Michael Broughton, director at the Consumer Goods Council, also had favourable comments on the conference. "The realisation that crime is a serious problem in South Africa, is evident in the eager participation and keen involvement of industries to explore ways to combat the problems that arise to challenge us businesses, as seen at the Retail Risk 2008 Conference.
"The agreement between business competitors that crime is a non-competitive issue, the collective sharing of experiences and expertise in order to find new methods and technologies and implementing these in their environments, testify of and confirm collaboration.
"Retail Risk 2008 boasted with a range of accomplished speakers who are also industry players that included vendors, suppliers, service providers and users. Also with new technology, new processes and procedures, approaches as well as existing successful methodology to mitigating crimes.
"Every delegate had the opportunity to learn and take away practical lessons and apply them in their own businesses, whether service provider, vendor or user.
"Delegates met with the speakers and were able to explore ideas and challenge solution applicability in their environment.
"The response to the launch of this event was met with enthusiasm and positive feedback as well as suggested topics for future discussions."
Kirsten Halcrow, managing director of Employers' Mutual Protection Service, was a member of the panel for the Q&A session. "The event seemed to be very well received from what I observed. There was up-to-date, relevant content for the retailer. I think that it created an opportunity to get out of the day-to-day running of business and get some great information that was thought provoking and gives one something to go back and think about.
"I think that the retail market does not open itself up to new ideas and even new suppliers, they are very stuck in their comfort zones and need to be shown new and interesting technologies, products and ideas that can give retailers a fresh way of thinking. The challenge is to get a better representation from all retail chains.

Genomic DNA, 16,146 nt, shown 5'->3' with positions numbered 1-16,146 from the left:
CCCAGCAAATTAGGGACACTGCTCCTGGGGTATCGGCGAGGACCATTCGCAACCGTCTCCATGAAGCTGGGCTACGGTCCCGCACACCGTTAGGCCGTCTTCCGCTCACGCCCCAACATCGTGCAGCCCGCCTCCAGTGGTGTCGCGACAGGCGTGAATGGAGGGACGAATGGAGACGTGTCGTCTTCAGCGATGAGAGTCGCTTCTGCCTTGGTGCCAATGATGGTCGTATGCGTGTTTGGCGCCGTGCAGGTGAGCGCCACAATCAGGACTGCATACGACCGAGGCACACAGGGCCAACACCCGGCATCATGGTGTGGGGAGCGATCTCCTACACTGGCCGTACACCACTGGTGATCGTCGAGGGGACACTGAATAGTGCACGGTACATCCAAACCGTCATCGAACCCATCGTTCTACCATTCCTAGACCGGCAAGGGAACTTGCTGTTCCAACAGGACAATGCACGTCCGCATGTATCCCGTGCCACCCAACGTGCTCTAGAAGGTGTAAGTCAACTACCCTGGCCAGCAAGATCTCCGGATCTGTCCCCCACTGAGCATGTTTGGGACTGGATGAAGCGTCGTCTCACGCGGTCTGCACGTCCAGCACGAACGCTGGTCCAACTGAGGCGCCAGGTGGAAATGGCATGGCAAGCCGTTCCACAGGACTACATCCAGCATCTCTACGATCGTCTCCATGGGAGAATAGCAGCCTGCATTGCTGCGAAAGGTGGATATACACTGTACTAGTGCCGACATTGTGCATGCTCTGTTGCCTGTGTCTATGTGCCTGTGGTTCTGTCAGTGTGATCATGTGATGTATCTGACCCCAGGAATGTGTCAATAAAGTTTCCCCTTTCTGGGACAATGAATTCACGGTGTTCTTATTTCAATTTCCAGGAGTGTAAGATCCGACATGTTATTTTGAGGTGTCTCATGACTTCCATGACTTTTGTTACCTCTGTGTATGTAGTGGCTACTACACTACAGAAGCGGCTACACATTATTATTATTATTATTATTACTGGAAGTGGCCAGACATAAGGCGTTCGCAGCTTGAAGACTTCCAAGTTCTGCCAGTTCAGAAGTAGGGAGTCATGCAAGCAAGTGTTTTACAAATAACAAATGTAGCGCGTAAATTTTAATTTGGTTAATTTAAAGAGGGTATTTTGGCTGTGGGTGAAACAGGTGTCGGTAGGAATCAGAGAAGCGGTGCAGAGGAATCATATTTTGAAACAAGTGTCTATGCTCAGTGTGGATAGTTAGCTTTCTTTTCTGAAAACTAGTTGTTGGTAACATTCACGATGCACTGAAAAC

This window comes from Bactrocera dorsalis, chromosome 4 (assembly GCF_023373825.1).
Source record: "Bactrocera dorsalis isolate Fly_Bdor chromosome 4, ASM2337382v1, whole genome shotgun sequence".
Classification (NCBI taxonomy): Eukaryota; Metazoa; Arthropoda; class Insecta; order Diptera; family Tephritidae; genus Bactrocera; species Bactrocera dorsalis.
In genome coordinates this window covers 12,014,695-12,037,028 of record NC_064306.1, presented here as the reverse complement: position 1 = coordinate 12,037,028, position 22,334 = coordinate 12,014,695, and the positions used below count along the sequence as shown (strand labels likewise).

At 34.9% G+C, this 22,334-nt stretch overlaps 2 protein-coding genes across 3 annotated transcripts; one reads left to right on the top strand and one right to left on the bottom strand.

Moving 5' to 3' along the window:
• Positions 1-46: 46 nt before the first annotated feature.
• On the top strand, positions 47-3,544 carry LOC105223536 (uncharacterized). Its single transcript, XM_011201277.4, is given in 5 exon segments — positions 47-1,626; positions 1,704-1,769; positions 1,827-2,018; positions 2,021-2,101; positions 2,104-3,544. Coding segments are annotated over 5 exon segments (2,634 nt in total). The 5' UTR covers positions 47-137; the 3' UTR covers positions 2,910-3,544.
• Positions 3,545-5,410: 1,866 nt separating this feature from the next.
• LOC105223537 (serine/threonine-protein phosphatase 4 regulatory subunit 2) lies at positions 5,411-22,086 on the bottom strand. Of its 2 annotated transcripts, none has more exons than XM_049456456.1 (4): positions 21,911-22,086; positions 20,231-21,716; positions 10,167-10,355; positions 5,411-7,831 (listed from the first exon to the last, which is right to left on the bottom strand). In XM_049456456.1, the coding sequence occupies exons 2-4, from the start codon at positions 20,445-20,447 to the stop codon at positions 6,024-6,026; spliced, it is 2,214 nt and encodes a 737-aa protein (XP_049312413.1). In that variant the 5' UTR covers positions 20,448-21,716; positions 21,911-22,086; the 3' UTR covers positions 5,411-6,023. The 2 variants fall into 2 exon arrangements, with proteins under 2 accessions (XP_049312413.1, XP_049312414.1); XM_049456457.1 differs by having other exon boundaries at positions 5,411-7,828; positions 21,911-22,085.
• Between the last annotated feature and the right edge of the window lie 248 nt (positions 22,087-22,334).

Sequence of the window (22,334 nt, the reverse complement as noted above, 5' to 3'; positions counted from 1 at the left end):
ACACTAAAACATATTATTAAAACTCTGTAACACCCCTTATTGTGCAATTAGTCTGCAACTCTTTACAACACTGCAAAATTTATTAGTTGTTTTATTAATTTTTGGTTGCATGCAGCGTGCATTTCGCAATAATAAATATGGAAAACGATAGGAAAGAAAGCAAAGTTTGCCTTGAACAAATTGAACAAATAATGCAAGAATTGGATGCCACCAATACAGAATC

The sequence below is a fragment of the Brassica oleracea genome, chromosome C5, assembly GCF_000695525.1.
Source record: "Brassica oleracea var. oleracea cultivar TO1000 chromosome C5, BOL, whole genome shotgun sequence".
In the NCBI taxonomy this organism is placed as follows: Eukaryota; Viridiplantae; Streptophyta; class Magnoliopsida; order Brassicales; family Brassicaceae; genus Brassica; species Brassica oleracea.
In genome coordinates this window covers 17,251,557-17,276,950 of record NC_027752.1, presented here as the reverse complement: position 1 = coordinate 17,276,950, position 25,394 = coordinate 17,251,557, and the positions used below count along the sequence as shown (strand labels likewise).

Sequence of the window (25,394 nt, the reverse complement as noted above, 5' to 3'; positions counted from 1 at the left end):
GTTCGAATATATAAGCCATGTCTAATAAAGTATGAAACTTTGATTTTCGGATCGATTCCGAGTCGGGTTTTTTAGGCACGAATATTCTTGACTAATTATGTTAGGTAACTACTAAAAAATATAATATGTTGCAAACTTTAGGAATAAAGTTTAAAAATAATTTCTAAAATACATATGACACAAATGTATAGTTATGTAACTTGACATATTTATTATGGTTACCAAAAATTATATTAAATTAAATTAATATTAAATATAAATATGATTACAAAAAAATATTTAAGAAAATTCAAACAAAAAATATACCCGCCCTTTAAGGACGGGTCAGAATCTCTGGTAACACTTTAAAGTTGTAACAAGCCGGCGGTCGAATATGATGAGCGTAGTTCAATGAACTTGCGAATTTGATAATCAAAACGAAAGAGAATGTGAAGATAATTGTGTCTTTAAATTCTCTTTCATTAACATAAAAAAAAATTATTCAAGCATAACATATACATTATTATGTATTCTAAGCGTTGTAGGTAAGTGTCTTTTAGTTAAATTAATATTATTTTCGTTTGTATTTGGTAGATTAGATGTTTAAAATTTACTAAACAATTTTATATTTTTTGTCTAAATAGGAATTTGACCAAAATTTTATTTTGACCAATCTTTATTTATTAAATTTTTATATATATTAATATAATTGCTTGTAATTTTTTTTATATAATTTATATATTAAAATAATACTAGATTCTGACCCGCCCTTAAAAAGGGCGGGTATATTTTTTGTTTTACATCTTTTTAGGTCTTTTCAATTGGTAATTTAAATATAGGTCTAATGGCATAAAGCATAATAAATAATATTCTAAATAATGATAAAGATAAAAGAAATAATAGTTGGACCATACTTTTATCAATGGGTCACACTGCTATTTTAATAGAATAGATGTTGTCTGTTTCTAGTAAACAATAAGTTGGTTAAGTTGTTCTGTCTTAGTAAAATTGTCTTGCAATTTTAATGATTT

"I believe the issue of employment screening was very well accepted and there was immediate agreement that as long as retailers do not pay careful attention to who they hire, they are increasing the risk posed to their business. Good hiring practices and due diligence when employing is a retailers first line of defence against crime. All the technology in the world will be useless if you are employing criminals."
Konrad Weinert, sales leader: Africa at Honeywell Systems Group, highlighted the use of CCTV as a business tool, security and more.
Roy Alves, country manager for Axis Communications South Africa. Alves' presentation on 'Advantages of IP' focused on the benefits of going to an IP network video system, highlighting the benefits of megapixel IP cameras, managing a single network cable with power over Ethernet to an IP camera with no loss in picture quality. One of the points that he made was that while IP and network video is certainly growing four or five times faster than analogue CCTV, analogue CCTV itself also continues to grow. So, broadly, surveillance as a whole is a rapidly growing market. "Retail Risk was a useful forum to highlight the new technologies to people in the retail risk business, usually it is very difficult or challenging to get the opportunity to talk to them on new technologies - a lot of these companies have a standard for the CCTV, and usually the companies that provide the solution are not necessary educating them on the new technologies, this forum now provides them with information that questions their existing system.